The second half of the third plenary session of the 37th Asian Racing Conference in Seoul was led by Victoria Carter, deputy chair of New Zealand Thoroughbred Racing, who opened with a frank discussion on how racing can respond to a rapidly changing world, with the emphasis on staying relevant and driving diversity.
"If racing wants to expand its participant base and get more fans, the fastest way is through diversity. More women in racing at all levels, not just on-course, will mean that we have a greater chance of innovation, collaboration, and transformation. If you can't see it, how can you be it or believe that it is possible?" she said. "Having more women in racing shows all women that it is possible. It means you do not need to be unique, exceptional, or chosen, and it becomes more of the norm. Remember, half the world is women.
"For racing to gallop ahead, we need women in leadership roles. If you want good decisions, good strategies, and good outcomes, you need people who are different from you. Hence, diversity, or gender-balance, matters. Change will make our industry stronger. There isn't an industry today that doesn't need innovation and new ideas; racing is not alone here," Carter said.
"So if we want more women to participate in racing, we need to find a way to get the other 50% involved."
Susannah Gill, director of external affairs for Arena Racing Company, provided an insight into British racing's commitment to diversity and inclusion. British racing, with its rich heritage, excellent growth, and leading position in the production of top quality horses, identified a need to realign with modern society, Gill said. This resulted in the formation of the Diversity in Racing Steering Group led by the British Horseracing Authority and included representation from all stakeholder groups. The Group will shortly publish its Diversity and Inclusion Action Plan.
"Society still perceives racing to be a 'white rich man's sport,' yet it relies mostly on people who are not white, rich, or men. With racing's administration populated with white middle-aged men, a current staffing shortage, which will only get worse with Brexit and a gender pay gap, British racing was in trouble. So in short, not only do we need to attract the brightest and the best, but we also need to retain them. Hence, we have got to be seen to be open for business," Gill said.
Anna Seitz Ciannello, client development and public relations manager of Fasig-Tipton, briefed delegates on the creation and expansion of female racing syndicates, both in the United States and abroad.
With a lifetime of experience in the sport—having grown up at Kentucky's Brookdale Farm, the birthplace of 2012 Kentucky Derby Presented by Yum! Brands (G1) and Preakness Stakes (G1) winner I'll Have Another —Seitz Ciannello spent several years working with seven-time leading trainer Todd Pletcher before shifting to sales at Fasig-Tipton.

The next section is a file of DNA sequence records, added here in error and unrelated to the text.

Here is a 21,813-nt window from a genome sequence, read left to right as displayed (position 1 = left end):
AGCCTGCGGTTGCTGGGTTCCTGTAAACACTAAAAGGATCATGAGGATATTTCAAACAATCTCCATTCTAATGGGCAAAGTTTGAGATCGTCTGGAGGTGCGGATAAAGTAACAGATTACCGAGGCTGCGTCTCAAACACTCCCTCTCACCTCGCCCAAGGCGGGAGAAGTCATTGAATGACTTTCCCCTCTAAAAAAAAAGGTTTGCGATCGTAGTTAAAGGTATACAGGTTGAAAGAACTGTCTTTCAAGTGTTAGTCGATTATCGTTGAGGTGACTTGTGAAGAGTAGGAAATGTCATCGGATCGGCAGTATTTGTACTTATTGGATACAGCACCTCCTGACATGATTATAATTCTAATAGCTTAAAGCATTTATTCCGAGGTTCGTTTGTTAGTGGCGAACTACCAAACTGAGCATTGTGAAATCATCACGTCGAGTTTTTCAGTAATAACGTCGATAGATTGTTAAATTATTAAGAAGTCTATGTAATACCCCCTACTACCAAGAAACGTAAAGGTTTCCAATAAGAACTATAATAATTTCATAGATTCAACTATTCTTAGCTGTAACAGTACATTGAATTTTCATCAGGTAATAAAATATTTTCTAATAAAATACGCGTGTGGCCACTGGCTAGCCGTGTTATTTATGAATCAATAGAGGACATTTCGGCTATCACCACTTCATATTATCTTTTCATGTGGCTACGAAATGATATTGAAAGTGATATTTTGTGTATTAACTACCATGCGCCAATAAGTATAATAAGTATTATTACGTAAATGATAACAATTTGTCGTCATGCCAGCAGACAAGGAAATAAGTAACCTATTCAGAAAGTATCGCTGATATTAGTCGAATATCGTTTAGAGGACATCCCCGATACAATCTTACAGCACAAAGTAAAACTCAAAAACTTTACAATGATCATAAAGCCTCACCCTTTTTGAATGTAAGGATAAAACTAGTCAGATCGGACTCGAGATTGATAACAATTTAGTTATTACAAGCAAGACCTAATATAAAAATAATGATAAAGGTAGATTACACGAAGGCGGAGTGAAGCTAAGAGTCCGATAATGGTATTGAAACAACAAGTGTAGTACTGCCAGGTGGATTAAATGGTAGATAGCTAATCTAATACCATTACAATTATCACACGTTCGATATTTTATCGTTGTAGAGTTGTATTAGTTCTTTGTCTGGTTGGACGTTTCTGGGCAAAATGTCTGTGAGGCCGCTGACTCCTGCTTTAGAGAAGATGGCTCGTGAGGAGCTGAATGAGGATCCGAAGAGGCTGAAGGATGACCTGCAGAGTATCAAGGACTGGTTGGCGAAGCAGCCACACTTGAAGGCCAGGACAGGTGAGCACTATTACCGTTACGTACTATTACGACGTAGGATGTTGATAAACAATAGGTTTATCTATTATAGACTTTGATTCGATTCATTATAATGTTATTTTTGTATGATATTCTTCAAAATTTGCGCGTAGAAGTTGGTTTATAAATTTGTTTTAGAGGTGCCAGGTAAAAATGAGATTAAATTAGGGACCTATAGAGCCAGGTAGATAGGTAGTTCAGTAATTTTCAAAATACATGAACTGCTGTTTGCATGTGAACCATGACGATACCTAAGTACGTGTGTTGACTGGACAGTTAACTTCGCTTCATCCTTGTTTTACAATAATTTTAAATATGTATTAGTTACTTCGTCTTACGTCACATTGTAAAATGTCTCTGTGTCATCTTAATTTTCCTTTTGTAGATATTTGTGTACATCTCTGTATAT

"In my job I realized how exciting it was for people to be involved in owning a racehorse. Hence, I put together my first syndicate and bought a filly named I'm Already Sexy. We were not millionaires; we were just a bunch of young people having fun. From there grew the idea of having syndicates for women, where the aim is simply to have fun," she said.
Partnering with Elaine Lawlor from Goffs, Seitz Ciannello proceeded to expand her syndicates internationally, with runners in Australia, Ireland, and the U.S. Her Australian syndicate formed in 2013—It's All About the Girls—has subsequently brought several hundred new female owners to the sport. Global Glamour, the syndicate's group 1-winning filly, was offered as a prime example of the international reach of such syndicates, boasting 40 owners from eight countries.
Megumi Ichiyama, chief of staff of the Japan Racing Association publicity department, shared with delegates the strategy of the UMAJO project which commenced in 2012 and is aimed at attracting women to the racecourse.
"The project was launched when the JRA realized that less than 14% of all racegoers in Japan were women. Research showed that women not only wanted to race in comfort but also wanted to be provided with information and to be guided on racing when attending as a newcomer," Ichiyama said.
This led to the creation of the UMAJO SPOT, an area set up exclusively for women at each of the JRA's racecourses. Here, women are offered concierge services, introductory brochures, refreshments, and even educational tours. The JRA also realized that the horse is a key attraction for women and have used this successfully in their poster campaigns. The project has proved beneficial, with female attendance growing to 17% in 2017.